It’s a very natural thing … for anyone … to want to show your mates, your buddies, supervisors, or even examiners, just how well you can land your airplane. After all, you’ve now got the hang of it … on this airplane type. You’ve practised, you’ve mis-landed a couple of times, maybe; you’ve flared a bit too early and landed a bit long, but hey, that’s better than flaring late and ending up with a firm, short touchdown.

Now, you can display your skills … but can you display them consistently well? At any airfield? In challenging conditions? We’ve probably all thought (if not stated): “I’ll show you how it’s done”, only to find that the result was less brilliant than we had hoped for.

The problem:

The un-acknowledged, but honest, truth is that NONE of us were ever actually taught HOW to land a plane. Sure, we were briefed on WHAT we were supposed to do; and it was demonstrated to us what we were expected to reproduce. But we were never actually taught HOW. Now, that is not really surprising, because the conventional skills needed to learn to land a plane may be compared with those of a child learning to hit a nail with a hammer. The more you hit, the better you get; but the best of carpenters still bend a nail, occasionally. The same applies to sporting stars playing any ball game; the best of them can still manage to mis-hit or mis-kick the ball … when it matters most. And the best of pilots can mis-land.

Has anyone ever seen a decent book or video on HOW to hit a nail with a hammer? No? This is because a sequence of physical motor skills is difficult to put into simple words and things like pressure, speed and other nuances are subtle and virtually un-quantifiable, without scientific instruments at hand.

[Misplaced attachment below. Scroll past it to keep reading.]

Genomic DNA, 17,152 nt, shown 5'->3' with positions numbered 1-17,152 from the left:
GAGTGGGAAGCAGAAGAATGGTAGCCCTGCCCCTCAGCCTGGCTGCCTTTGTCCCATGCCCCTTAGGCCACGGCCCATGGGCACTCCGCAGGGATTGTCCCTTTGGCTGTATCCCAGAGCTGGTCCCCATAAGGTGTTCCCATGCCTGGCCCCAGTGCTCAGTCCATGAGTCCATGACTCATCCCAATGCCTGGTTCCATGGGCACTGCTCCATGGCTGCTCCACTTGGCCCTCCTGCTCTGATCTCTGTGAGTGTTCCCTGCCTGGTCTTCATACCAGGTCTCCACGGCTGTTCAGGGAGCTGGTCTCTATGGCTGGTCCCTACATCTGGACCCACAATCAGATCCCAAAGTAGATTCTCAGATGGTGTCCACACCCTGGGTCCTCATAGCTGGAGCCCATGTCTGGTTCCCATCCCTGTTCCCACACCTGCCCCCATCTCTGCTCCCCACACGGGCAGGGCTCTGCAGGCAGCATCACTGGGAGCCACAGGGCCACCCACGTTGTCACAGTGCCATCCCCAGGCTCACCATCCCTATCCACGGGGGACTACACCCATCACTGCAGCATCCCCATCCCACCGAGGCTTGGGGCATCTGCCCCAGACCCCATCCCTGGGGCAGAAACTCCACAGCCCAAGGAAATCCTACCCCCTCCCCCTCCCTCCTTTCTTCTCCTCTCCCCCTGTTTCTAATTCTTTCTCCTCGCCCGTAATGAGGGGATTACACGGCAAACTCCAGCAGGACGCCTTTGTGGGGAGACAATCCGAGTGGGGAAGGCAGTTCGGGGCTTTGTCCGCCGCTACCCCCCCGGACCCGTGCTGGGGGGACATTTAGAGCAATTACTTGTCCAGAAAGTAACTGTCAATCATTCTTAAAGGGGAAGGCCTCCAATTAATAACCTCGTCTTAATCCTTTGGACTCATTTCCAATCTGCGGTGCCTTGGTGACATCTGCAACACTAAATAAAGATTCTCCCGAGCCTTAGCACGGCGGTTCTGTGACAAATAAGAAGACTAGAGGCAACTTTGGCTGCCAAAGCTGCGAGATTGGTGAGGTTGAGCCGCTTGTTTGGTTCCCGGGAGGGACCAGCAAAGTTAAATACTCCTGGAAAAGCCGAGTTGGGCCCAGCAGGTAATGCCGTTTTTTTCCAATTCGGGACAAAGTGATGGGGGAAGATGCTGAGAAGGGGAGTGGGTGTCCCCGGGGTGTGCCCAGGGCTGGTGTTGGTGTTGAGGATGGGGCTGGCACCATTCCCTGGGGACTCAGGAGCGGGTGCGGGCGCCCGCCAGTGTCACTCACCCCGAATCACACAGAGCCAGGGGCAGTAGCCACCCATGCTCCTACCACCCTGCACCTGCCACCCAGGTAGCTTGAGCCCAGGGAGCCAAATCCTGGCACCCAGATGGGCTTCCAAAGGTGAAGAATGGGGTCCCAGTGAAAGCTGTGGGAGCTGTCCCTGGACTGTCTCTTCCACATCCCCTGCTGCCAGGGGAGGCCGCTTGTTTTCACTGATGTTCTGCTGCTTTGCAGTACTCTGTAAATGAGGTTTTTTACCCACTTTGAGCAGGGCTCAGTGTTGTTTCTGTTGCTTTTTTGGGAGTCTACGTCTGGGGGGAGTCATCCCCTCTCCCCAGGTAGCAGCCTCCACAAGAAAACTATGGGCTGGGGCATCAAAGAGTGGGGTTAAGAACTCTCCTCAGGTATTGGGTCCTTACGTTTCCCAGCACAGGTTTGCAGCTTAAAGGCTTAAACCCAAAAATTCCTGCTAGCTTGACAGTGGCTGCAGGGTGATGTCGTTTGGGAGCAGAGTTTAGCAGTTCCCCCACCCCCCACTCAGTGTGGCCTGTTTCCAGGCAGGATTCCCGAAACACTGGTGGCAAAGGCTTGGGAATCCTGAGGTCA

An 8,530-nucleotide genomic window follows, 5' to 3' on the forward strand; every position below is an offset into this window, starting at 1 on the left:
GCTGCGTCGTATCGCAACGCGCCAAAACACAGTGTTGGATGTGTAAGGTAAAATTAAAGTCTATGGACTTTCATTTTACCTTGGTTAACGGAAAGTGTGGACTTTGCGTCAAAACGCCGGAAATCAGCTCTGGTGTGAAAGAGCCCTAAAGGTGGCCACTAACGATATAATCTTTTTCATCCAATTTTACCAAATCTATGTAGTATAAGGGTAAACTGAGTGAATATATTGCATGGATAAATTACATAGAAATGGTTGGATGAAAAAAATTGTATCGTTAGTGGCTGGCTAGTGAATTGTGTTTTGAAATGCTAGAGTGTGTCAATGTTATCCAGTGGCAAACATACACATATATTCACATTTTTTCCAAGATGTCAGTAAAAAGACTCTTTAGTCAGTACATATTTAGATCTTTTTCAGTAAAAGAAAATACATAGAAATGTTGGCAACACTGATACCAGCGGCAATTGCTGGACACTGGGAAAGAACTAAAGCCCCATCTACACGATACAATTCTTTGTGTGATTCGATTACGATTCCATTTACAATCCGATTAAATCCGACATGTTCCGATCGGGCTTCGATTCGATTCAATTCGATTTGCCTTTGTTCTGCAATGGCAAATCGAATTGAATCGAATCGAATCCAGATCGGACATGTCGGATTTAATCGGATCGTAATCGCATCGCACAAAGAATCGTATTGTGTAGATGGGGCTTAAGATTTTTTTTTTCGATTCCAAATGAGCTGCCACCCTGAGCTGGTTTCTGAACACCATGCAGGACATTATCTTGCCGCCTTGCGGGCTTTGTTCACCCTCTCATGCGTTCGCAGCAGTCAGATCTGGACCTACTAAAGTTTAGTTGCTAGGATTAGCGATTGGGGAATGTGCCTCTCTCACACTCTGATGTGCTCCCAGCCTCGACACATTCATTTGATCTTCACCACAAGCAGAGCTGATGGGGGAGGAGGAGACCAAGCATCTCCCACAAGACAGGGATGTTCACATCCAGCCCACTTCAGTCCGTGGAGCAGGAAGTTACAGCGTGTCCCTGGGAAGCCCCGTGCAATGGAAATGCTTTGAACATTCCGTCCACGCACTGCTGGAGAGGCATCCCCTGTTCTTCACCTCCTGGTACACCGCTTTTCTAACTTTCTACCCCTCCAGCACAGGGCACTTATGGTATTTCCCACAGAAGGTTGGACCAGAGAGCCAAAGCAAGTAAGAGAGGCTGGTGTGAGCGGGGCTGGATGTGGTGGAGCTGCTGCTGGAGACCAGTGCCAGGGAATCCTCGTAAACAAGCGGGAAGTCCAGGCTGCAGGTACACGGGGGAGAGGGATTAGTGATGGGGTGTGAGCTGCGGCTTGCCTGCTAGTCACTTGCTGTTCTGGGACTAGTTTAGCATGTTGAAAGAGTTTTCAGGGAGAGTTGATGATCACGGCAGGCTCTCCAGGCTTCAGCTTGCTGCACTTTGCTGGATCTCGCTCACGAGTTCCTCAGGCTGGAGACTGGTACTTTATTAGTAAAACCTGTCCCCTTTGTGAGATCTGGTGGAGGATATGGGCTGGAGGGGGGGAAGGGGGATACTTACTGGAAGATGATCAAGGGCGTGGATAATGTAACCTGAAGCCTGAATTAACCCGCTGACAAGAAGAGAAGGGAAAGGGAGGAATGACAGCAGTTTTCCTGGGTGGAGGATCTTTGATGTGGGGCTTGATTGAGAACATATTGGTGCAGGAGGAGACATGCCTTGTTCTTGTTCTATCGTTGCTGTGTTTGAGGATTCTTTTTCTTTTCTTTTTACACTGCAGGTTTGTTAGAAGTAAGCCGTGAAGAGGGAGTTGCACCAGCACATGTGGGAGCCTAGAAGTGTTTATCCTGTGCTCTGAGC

And so, we resort to lovely words like judgment, perception, feel and experience, none of which can be taught; and we tell ourselves that if we practise, over and over, then the repetition will provide the results we are seeking. This has been handed down, without question, for over 100 years, while everything else in aviation has moved on.

We’ve even kidded ourselves that this airplane type or that one needs a special technique, so we were tutored to ‘forget everything you’ve been told and do this’ … such as the dopey part-flare and then roll-forward-and-reduce-thrust-back-to-idle party trick I’ve witnessed, often, on the beautiful B727, B737 and DC-9, only because certain pilots did not understand the correct flare height to flare those airplanes. When the roll-forward part was executed, with thrust still around 70% N1 (fan RPM), the airplanes took off down the runway, in ground effect, like scalded cats, often requiring heavy braking effort after a deep touchdown.

The problem is we didn’t then have a universal, quantifiable and consistent approach and landing flare technique.

The solution:

Since 1987, we’ve had such a technique – the Jacobson Flare – and now we have an intelligent and incisive explanation on HOW to land a plane. Now, you can really impress other pilots because you can explain, factually and simply, HOW you do it. You’ll also be able to show them.


Captain David M Jacobson FRAeS MAP

The Jacobson Flare App for iPad

Simple, Unassailable Aerodynamic Logic